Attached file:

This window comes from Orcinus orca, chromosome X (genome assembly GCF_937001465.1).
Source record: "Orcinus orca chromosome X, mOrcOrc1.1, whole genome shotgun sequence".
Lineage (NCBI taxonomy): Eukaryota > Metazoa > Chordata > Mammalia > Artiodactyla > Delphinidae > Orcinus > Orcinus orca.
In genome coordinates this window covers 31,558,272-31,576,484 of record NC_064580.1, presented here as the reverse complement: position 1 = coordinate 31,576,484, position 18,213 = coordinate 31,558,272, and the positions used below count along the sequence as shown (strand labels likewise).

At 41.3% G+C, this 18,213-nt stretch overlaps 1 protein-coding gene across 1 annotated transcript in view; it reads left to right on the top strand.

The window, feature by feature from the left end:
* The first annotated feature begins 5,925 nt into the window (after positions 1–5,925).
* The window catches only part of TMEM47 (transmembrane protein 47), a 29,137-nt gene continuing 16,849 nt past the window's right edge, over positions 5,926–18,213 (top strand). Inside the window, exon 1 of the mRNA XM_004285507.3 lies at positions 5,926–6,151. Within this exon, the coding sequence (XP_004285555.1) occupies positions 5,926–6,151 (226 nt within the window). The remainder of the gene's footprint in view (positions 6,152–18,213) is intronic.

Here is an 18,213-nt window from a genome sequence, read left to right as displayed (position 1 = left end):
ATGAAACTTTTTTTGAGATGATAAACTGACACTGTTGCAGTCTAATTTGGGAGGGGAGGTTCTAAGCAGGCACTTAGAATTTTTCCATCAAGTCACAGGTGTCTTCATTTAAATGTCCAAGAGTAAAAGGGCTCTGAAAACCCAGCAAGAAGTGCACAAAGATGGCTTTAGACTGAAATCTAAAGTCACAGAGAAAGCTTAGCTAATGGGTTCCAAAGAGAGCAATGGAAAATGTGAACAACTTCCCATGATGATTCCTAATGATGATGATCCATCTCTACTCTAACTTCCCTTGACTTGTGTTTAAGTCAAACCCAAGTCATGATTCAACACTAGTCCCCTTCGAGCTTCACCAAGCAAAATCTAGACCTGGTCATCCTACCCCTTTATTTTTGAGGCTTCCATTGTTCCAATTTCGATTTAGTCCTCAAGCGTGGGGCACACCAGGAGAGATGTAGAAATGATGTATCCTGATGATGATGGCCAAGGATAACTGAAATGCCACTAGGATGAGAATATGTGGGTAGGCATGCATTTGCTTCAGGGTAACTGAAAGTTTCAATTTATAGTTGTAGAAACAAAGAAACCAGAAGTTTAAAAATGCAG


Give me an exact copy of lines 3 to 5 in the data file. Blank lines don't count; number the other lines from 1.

Lineage (NCBI taxonomy): Eukaryota > Metazoa > Chordata > Mammalia > Artiodactyla > Delphinidae > Orcinus > Orcinus orca.
In genome coordinates this window covers 31,558,272-31,576,484 of record NC_064580.1, presented here as the reverse complement: position 1 = coordinate 31,576,484, position 18,213 = coordinate 31,558,272, and the positions used below count along the sequence as shown (strand labels likewise).

At 41.3% G+C, this 18,213-nt stretch overlaps 1 protein-coding gene across 1 annotated transcript in view; it reads left to right on the top strand.